You decide to go on a stroll with your bike or even take it to work. Living in California, it’s what many residents do to enjoy the good weather. Then the worst happens. You’re hit by car and you become injured. Or even worse, you loved one is killed by care while riding their bike. Many people go through it. It wasn’t even your (or loved one’s) fault and you’re sure of it. It’s a scary thing to be hit by a 2 ton hunk of metal. You want and need to heal, you don’t want to deal with the consequences. It’s important to know the damages that you may be compensated for and how you can prove to negligence of the driver who hit you.
Anyone can be liable for a bicycle accident who caused it. The types of damages that can be accounted for depend on whether the victim was injured or died as a result of the accident. In that state of California, you are allowed to sue for compensatory damages, these compensate for economic and noneconomic losses.The economic damages are those that can be assigned monetary value. Noneconomic damages are more subjective and can’t necessarily be assigned monetary value. Compensatory damages include things such as medical bills, scarring, pain and suffering, lost wages, counseling, or disfiguration. In general, compensatory damages have no cap. Some of the most common bicycle injuries include concussions, broken bones, hand fractures, head or neck injuries, strains and dislocations, or internal bleeding. Included in non-economic compensatory damages is the loss of consortium. Consortium is the right of companionship and intimacy with ones husband or wife. It’s possible that you may be awarded punitive damages but for this, the driver must have shown extreme or dangerous conduct. For example, they may be awarded punitive damages if they were purposely trying to run over the cyclist.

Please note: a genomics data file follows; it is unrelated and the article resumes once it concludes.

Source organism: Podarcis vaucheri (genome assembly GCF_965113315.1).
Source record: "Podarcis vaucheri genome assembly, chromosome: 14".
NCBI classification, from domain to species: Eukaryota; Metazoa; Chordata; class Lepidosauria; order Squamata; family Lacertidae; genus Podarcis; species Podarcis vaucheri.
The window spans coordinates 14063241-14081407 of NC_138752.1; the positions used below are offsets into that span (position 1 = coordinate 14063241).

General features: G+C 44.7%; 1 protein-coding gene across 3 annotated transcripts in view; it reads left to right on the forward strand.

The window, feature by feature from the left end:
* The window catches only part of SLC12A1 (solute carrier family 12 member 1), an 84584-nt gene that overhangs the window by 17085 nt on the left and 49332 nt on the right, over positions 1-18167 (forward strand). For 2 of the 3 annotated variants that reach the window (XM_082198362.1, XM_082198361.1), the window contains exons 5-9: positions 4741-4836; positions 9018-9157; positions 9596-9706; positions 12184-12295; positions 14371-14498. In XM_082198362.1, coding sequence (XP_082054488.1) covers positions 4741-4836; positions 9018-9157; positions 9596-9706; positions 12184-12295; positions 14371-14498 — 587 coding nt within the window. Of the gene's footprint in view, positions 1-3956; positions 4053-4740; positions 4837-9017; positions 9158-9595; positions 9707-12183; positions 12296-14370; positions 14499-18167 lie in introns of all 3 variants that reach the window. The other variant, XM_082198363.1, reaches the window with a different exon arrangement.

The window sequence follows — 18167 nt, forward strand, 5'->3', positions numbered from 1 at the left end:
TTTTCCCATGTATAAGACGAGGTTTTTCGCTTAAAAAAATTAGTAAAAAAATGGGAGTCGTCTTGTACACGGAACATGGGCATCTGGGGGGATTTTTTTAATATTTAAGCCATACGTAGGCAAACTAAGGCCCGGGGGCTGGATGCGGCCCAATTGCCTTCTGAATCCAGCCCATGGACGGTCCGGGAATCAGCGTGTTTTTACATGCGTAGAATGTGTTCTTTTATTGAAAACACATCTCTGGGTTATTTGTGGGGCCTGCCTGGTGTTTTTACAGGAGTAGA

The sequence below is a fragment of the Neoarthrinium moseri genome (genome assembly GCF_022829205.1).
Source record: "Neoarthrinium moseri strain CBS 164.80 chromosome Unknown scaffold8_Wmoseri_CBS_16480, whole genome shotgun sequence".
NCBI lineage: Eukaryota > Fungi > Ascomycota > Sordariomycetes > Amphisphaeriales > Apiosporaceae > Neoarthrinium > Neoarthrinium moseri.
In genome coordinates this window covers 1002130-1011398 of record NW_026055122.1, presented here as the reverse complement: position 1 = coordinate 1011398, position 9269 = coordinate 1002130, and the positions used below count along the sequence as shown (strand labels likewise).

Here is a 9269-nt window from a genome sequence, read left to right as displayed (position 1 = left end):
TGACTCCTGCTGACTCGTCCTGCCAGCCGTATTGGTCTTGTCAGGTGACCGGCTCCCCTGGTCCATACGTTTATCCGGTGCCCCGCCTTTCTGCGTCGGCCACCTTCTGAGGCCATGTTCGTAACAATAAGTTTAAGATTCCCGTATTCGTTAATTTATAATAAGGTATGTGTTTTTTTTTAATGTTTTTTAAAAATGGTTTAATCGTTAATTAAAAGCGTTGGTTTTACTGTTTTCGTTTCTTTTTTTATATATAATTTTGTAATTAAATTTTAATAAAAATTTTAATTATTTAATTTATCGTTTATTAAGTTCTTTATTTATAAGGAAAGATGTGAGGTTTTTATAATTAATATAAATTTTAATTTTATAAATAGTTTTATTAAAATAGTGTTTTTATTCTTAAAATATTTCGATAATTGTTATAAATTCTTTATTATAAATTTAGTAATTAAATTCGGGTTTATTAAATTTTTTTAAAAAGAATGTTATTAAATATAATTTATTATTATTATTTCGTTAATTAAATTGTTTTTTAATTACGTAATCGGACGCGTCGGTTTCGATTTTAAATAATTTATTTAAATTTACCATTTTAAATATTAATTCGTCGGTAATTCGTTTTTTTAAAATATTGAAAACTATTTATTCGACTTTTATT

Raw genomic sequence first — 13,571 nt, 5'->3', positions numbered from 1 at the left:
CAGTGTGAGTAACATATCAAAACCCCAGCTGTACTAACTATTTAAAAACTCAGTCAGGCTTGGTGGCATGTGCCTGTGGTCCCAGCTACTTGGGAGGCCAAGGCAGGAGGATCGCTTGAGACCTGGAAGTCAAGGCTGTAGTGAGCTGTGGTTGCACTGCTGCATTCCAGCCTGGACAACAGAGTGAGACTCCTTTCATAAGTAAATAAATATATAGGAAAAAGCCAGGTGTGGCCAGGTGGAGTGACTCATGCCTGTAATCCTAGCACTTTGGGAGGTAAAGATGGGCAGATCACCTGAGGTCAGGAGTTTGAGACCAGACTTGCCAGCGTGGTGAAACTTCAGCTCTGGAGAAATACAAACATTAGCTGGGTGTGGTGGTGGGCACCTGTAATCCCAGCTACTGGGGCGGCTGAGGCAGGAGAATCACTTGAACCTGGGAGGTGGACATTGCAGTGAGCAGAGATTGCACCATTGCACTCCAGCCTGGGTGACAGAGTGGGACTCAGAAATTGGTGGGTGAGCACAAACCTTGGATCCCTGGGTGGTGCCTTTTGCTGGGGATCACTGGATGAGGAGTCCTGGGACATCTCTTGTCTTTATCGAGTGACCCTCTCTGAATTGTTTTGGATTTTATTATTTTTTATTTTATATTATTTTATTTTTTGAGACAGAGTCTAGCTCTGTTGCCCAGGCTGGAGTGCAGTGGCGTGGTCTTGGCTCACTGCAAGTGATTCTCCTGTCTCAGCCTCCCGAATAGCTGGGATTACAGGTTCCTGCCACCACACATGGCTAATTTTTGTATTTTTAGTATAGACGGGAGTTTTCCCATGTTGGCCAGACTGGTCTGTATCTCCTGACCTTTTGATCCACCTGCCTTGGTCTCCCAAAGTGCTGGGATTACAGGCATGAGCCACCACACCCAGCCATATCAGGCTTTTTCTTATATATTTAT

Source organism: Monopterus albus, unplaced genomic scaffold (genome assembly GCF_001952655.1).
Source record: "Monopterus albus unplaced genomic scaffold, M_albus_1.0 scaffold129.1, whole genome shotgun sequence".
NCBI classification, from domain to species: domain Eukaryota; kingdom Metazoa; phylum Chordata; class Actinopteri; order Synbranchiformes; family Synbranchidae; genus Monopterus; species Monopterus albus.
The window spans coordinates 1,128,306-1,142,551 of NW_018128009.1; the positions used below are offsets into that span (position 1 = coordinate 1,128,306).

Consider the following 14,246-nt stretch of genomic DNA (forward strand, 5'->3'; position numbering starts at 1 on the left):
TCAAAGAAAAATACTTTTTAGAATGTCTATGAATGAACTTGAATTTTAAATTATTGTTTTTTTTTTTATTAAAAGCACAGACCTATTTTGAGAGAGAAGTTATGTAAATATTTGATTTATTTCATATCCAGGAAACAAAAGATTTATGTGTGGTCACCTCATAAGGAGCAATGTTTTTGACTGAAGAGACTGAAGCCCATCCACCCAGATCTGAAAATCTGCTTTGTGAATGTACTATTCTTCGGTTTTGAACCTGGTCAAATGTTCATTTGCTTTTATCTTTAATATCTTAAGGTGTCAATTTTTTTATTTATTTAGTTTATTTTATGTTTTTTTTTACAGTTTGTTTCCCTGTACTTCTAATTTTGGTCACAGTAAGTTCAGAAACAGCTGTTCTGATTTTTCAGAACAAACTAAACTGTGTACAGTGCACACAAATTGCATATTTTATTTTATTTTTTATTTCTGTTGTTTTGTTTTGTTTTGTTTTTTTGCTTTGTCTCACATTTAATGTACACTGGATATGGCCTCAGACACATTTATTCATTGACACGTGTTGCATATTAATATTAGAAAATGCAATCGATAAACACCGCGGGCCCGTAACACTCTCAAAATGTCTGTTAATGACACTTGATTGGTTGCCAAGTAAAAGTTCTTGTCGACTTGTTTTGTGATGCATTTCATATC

If the driver was driving reckless or negligent, then they could be liable for injuries they caused to the victim. The victim, or family of the deceased bicyclist, need to prove some things before in order to show the driver was negligent. You must show that the driver owed the cyclist a “duty of care”. Drivers are supposed to show “duty of care” to other drivers, cyclists, and pedestrians. You must prove that the driver did not follow the “duty of care” by engaging in a negligent activity and you must also show that the negligence was a substantial cause of the injury or death of the cyclist. A driver can also be proved negligent if they violated a traffic rule. This includes things such as speeding, distracted driving, failure to yield, running a stop sign, driving under the influence, or not giving a safe distance with cyclists which is the 3-feet for safety rule in California.
Bicycle accidents are more common in California then you may have thought. In 2015, there were 467,000 bicycle related injuries. California has the highest death rate of cyclists. From 2010-2012 there were 338 cyclist deaths involving cars. No one is prepared for something like this. You need the right legal representation You need someone with a lot of experience. Edward “Skip” Babbitt has over 30 years of experience. Call his office today at 619-543-1789 to schedule your free initial consultation.